Everything in my life is beyond my control and some days I just want to gain back that power. Some days I think, today, I'm going to leave because you've broken me and I can't face this level of uncertainty any more. Other days, I think, they must surely come to their senses and stop this madness. Companies are leaving, students are no longer applying, doctors and professors are leaving the UK behind, house prices are falling, inflation in the supermarkets is hitting crazy figures. Butter has jumped from 85p to £1-45 in Aldi in just 16 months. Medicine prices are set to spiral. Ireland... I don't even need to explain that one. We hear of foreign interference, of illegal vote rigging and all sorts and still both May and Corbyn bungle on towards the abyss.

If I sell my house, rip my family in two and drag my kids out of their school only to see it all cancelled I will be devastated, if I stay and this goes ahead, I will be devastated. I go round and round on this merry-go-round till I can hardly breathe.

It felt good on Friday to talk to others in our situation. No one really understands and as I rant daily on Facebook and Twitter, I am, at best, ignored. But speaking to people who could relate to it also meant allowing myself to be affected by them and that is emotionally draining.

Saturday saw the March for Europe all over the UK (not that you'd know from watching the BBC, which now openly blanks everything that does not suit its agenda). The speakers were wonderful and very articulately explained the catastrophic effect this will have on the younger generation, my children.

Patrick Harvie really summed up the anger I feel at losing my freedom of movement. For me, it is personal. For me it is saying that the way I have lived my adult life is no longer acceptable and will not be tolerated in my children's generation. I cannot accept that and hope I never have to, but unlike Patrick, I am willing to move and change nationality, if that is the only way.

Professor Tanja Bueltmann spoke to me like a family member - a foreigner who has made her home here, as my husband (and the one before him) did. I was very taken by her summing up that Brexit means a future built on the foundation of hate and lies (and Cambridge analytica by the looks of it). Brexit means a future that relies on chlorinated chicken and holding hands with a Putin puppet. Brexit means a future that seeks to recreate a past that never existed in the first place. Brexit means a future that will rob Britons and young Britons in particular of a world of opportunities and of rights. Brexit means a future for the few and not the many. Make no mistake and don't let anyone tell you otherwise.

Mike Galsworthy from Scientists for the EU spoke passionately of why this is madness and the effects already hitting the scientist and medicine community.

Each of them, and the other speakers explained clearly why we must stay angry and fight this until we run out of time and then we should continue to fight it still.

By the end of the weekend, I was emotionally exhausted, deeply depressed, exhilarated, full of hope, full of fear and I had aged about a year. I will keep muddling on for now and may still jump ship before it is too late, but I will never be guilty of apathy, at least.

Wednesday, March 21, 2018

Blast from the past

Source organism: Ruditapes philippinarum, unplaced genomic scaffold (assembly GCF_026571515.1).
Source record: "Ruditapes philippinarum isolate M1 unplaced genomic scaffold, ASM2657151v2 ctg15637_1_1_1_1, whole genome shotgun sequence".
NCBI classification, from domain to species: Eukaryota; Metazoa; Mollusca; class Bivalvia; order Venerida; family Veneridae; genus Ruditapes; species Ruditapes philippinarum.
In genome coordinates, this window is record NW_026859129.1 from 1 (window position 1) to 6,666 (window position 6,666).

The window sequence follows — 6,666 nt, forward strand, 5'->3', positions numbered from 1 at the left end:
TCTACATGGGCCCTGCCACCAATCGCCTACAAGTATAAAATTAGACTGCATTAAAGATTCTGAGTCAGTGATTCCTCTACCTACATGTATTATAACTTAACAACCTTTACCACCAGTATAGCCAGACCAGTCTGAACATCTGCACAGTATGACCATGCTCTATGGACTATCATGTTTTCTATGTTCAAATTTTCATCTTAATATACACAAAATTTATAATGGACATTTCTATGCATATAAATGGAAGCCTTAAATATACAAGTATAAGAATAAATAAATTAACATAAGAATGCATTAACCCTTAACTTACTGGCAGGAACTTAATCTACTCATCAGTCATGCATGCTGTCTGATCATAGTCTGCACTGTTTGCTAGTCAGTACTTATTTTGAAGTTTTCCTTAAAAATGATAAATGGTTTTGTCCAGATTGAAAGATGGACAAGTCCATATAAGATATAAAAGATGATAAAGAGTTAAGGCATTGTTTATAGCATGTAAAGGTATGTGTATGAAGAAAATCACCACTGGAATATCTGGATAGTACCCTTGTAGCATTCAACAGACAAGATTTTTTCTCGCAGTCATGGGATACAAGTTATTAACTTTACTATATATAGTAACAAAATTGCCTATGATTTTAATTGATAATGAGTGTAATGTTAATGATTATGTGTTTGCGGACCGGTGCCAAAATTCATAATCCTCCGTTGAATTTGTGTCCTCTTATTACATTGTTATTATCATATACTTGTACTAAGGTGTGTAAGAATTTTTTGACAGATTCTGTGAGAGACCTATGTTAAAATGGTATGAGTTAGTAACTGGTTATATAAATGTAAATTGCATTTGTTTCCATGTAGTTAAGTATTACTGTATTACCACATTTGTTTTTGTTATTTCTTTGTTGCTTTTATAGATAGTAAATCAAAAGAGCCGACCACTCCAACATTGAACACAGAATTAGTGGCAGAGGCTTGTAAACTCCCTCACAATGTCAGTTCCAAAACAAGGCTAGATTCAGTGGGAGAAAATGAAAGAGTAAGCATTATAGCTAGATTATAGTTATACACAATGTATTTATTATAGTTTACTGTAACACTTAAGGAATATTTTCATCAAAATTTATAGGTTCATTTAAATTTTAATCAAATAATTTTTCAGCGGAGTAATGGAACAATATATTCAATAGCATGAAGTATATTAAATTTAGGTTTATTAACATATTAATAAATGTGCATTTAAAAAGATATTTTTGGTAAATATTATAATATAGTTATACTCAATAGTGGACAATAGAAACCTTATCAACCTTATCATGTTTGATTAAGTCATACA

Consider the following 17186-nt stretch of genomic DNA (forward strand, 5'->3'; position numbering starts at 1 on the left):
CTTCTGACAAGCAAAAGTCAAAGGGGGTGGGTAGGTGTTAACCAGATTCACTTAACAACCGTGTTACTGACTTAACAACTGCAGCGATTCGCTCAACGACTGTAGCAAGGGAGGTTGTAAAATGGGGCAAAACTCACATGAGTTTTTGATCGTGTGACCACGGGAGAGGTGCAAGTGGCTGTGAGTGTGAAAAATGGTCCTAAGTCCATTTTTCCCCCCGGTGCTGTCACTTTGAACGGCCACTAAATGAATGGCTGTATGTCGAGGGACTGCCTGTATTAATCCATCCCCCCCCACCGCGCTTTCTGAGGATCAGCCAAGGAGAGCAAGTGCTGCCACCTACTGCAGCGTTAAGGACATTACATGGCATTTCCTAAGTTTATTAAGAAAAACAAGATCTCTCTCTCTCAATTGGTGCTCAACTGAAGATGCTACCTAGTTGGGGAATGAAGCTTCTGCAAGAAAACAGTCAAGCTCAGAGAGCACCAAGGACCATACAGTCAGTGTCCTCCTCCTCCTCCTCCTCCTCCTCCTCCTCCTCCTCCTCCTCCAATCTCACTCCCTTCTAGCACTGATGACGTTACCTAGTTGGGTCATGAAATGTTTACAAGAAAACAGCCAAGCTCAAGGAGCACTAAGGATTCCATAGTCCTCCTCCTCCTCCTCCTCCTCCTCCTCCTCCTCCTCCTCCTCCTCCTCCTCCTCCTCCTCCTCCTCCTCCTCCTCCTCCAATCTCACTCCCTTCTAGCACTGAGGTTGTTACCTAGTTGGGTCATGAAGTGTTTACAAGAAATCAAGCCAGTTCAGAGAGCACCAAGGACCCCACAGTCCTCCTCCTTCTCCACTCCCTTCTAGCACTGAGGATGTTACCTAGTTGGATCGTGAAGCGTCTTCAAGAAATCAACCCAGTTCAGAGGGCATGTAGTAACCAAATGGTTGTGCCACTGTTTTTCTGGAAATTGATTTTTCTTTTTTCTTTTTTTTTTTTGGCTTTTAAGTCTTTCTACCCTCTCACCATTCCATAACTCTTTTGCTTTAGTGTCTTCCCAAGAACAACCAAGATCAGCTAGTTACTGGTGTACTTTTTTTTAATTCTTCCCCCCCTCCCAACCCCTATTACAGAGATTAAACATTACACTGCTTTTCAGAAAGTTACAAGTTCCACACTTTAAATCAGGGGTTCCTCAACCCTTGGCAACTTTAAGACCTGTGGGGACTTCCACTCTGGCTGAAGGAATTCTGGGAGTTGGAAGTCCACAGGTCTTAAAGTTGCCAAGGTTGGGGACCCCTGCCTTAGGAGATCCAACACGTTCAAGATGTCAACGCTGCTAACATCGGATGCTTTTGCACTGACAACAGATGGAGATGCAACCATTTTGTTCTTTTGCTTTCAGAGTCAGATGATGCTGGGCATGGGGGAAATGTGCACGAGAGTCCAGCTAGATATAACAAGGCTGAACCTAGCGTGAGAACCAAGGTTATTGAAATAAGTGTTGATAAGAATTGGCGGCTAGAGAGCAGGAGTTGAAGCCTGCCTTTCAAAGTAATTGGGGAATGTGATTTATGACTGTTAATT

I came across this yesterday when we took an hour out to actually enjoy probably the first almost spring-like day of the year.


It immediately made me think back to this photo!

Saturday, March 17, 2018

Multilingual turtles

I was about eight before I became fully aware there were other languages. This is quite ironic given I was being brought up in a house where I was expected to speak standard English despite the fact that my parents spoke a mix of English and Scots and my grandparents spoke fully in Scots. It never occurred to me that a standard English speaker could conceivably have an issue fully understanding a conversation such as the one referenced on Twitter today by David Leask:


My children are, of course, living a different life. They have heard a minimum of two distinct languages every day since they were born - English first alternated with French, then by the time Léon came on the scene Danish had been added in. All the while Scots was still in the mix, of course. When Thomas's parents visit, German is added in around the dining table, and sometimes Schwäbisch too. When we visit them at their home in Tuscany, Italian is dropped into the mix and at school Spanish is on the agenda too. The TV intermittently gives us Swedish, Norwegian, Icelandic and even the odd movie in Georgian. 

With this backdrop, I found the three youngest this morning on my bed playing with the turtles Marcel had brought them back from a lads' holiday to Greece when he was 18. (Or rather the girls were playing and Léon was humouring them with his presence...)


Do your turtles have names? I asked, nonchalantly. 
Of course, replied Amaia: The baby is called Feeki... 
Feeki? I enquired, Like F-E-E-K-I? 
NO! It's pronounced FEEKI but it's spelt with the funny letters in your Greek dictionary! He's Greek you know, so you can't use our letters for his name. I looked it up - his name means 'Seaweed'.
What about the other two?
I looked up 'Coral' for the mummy and 'Zesty' for the daddy, so their names are this: 
and she proceeds to write and slowly read:

Baby φύκι,  
Mummy κοράλλι and 
Daddy ζωηρός

I'm not sure many eight-year-olds look up an English-Greek dictionary before naming their soft toys! I do think growing up bi-/multilingually gives you a very different outlook on life!

It's all Greek to him

Thomas and I are working on a Greek project at the moment. This means we have Greek dictionaries lying around in the living room which in turn means nosy little children happen upon them. Léon took a real interest in his first encounter with a non-Latin alphabet language, and his initial reaction to it all definitely lightened the work atmosphere on Friday afternoon.
😀